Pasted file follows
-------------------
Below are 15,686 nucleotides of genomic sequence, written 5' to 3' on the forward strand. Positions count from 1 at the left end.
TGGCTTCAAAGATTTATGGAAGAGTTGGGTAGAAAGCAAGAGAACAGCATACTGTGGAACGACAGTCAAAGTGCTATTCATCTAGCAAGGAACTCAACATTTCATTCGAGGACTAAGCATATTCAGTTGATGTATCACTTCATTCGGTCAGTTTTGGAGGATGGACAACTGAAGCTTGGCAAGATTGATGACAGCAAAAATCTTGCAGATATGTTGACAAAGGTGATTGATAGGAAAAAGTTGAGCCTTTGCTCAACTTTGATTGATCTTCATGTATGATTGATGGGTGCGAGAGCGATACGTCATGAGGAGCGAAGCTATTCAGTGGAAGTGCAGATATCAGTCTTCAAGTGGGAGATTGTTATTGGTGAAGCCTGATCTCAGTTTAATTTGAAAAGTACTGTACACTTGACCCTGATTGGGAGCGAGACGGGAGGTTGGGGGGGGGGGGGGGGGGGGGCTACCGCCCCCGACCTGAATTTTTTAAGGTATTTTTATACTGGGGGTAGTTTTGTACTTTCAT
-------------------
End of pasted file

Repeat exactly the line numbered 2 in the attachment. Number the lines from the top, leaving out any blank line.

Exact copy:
TGGCTTCAAAGATTTATGGAAGAGTTGGGTAGAAAGCAAGAGAACAGCATACTGTGGAACGACAGTCAAAGTGCTATTCATCTAGCAAGGAACTCAACATTTCATTCGAGGACTAAGCATATTCAGTTGATGTATCACTTCATTCGGTCAGTTTTGGAGGATGGACAACTGAAGCTTGGCAAGATTGATGACAGCAAAAATCTTGCAGATATGTTGACAAAGGTGATTGATAGGAAAAAGTTGAGCCTTTGCTCAACTTTGATTGATCTTCATGTATGATTGATGGGTGCGAGAGCGATACGTCATGAGGAGCGAAGCTATTCAGTGGAAGTGCAGATATCAGTCTTCAAGTGGGAGATTGTTATTGGTGAAGCCTGATCTCAGTTTAATTTGAAAAGTACTGTACACTTGACCCTGATTGGGAGCGAGACGGGAGGTTGGGGGGGGGGGGGGGGGGGGGCTACCGCCCCCGACCTGAATTTTTTAAGGTATTTTTATACTGGGGGTAGTTTTGTACTTTCAT